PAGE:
Friday, 9 January 2009

Some amazing books

I was lucky enough to get a few amazing books for Christmas, which I'd like to tell you about here.

A history of hand knitting by Richard Rutt (listed on Amazon for £80 or so, my DH got it from Wingham Wool Work for £26). This is, quite simply, an absolutely amazing book. It is so well written and researched. I'd highly recommend it to anyone wanting to learn about the history of knitting in the UK. I was struck by how people used to fit knitting into their daily lives and around other chores, just to make ends meet. We're so blessed that we no longer need to knit to earn our daily bread.

Following on from that book, The Old Handknitters of the Dales by Joan Ingliby and Marie Hartley is a very interesting read too. I still cannot fathom how the knitters used hooked needles and only one hand... The only thing missing from this book is a map of the area.

If you're interested in knitting history in the UK, here are some links which may be of interest and provide you with some interesting days out this year:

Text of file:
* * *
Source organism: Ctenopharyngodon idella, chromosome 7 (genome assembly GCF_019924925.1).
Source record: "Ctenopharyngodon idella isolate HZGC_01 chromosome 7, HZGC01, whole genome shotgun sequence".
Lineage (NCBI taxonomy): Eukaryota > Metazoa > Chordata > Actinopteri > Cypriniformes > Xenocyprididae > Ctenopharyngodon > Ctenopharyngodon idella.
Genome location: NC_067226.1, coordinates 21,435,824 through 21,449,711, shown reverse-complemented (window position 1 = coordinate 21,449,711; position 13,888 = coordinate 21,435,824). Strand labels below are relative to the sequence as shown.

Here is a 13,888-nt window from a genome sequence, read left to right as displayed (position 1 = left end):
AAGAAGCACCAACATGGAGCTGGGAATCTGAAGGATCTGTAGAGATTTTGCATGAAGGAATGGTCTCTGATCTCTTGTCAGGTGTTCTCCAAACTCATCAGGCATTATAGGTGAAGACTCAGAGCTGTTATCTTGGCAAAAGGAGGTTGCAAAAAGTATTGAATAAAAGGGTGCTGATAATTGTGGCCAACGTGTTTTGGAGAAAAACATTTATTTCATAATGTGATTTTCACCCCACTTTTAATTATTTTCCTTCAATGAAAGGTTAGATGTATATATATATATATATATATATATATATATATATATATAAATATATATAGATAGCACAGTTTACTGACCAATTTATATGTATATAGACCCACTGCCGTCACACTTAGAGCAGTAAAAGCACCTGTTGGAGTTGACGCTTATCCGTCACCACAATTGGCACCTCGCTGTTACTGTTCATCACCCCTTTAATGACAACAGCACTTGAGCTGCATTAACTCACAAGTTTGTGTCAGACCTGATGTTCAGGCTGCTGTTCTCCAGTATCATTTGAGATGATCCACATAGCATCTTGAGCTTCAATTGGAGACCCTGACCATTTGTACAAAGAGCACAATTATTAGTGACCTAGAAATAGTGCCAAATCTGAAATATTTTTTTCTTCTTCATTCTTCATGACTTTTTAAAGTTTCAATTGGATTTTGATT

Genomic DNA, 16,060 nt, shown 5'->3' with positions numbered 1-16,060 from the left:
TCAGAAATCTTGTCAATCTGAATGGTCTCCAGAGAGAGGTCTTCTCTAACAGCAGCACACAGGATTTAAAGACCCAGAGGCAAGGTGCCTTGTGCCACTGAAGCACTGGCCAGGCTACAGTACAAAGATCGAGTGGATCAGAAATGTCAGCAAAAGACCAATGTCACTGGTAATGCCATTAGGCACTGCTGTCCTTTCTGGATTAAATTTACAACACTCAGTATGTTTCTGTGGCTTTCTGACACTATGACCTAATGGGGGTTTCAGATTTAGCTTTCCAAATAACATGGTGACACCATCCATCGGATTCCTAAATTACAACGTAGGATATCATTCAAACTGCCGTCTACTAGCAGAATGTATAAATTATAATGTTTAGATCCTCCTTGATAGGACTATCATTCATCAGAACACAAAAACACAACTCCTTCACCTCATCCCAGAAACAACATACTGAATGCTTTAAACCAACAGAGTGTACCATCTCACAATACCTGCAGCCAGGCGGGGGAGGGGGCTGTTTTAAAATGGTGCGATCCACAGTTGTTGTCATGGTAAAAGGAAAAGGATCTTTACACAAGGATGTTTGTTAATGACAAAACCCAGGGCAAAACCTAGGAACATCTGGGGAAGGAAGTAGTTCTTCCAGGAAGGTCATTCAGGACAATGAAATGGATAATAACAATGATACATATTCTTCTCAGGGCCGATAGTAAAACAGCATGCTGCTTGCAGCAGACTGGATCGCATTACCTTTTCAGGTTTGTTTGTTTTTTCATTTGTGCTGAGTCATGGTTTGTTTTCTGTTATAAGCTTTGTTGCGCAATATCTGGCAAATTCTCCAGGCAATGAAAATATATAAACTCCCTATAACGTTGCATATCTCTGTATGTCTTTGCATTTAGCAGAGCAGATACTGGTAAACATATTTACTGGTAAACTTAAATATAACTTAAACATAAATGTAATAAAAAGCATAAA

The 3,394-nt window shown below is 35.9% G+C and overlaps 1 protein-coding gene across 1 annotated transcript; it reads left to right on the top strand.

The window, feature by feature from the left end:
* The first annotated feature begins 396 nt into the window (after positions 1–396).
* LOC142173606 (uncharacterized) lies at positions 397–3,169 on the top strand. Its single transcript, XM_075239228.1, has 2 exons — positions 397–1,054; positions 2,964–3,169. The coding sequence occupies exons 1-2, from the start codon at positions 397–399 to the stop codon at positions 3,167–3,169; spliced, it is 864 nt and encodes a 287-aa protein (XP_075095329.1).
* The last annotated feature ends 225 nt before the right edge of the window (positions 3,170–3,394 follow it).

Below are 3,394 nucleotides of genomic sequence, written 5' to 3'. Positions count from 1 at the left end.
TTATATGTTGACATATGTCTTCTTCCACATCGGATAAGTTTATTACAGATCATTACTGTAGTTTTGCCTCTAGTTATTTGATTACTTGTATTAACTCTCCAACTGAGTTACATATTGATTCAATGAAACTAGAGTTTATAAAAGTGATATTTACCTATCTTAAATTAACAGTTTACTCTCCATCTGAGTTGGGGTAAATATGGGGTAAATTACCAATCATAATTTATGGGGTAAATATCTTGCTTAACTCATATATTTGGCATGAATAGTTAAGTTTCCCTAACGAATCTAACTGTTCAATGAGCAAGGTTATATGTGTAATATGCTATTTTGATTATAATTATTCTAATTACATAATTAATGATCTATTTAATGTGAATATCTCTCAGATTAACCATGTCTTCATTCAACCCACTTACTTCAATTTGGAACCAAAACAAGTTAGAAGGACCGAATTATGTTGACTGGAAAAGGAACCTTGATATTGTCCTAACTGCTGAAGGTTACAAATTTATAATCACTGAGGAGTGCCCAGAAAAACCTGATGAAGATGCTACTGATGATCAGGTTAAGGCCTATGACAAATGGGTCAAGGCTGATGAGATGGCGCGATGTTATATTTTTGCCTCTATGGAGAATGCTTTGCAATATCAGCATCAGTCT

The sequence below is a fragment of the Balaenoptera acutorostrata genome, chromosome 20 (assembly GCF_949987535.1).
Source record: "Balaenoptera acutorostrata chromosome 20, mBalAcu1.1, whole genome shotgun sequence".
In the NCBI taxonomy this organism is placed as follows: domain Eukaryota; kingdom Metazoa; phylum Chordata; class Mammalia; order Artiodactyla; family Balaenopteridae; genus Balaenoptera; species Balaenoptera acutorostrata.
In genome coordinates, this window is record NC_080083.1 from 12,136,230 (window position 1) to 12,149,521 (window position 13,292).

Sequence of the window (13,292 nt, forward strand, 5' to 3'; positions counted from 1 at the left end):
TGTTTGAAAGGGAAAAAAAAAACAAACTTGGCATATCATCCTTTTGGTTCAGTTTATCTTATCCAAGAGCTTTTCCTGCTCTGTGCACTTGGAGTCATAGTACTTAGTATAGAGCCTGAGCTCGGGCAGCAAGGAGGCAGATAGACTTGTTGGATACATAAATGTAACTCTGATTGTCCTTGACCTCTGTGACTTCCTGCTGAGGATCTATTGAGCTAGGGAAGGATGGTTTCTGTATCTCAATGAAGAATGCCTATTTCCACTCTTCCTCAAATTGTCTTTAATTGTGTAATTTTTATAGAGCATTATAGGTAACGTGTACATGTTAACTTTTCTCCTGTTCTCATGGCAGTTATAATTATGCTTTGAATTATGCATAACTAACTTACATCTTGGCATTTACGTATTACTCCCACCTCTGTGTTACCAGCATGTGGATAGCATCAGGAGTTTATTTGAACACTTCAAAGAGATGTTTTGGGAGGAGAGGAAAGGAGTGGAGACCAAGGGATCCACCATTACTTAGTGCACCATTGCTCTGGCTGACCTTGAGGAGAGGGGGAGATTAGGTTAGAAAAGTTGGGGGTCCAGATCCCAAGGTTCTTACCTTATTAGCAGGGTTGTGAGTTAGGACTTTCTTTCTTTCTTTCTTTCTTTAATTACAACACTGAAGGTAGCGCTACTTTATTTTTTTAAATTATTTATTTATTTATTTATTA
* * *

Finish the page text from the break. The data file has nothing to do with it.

The Fashion Museum, Bath

The V and A, London

Knitted Together

Knitting Together All about the East Midlands Knitting Industry

Scottish Knitting History from NMS You have to pay a subscription to view the images/packs, but it's well worth it if you're researching this...

FURTHER READING: The History of Knitting - Knitting History, website of the Knitting History Forum

1 comment:

Julie said...

Using a hooked needle and only one hand? Could it be they were doing some form or ancestor of Tunisian crochet?

I had a fantastic book the Encyclopedia of Tunisian Crochet for christmas and at the back, the author gives a history of this hybrid craft which is a cross between crochet and knitting.

There isn't much to go on in the way of records, but she speculated that it grew out of knitting rather than crochet. She suggested that it initially may have come out of experiments to use a broken spindle (shaft and no whorl) as a knitting needle and was further developed to keep one hand free for other tasks. Her romantic vision of shepherds in the highlands aside, it sounded feasible I guess.

Fascinating stuff. :)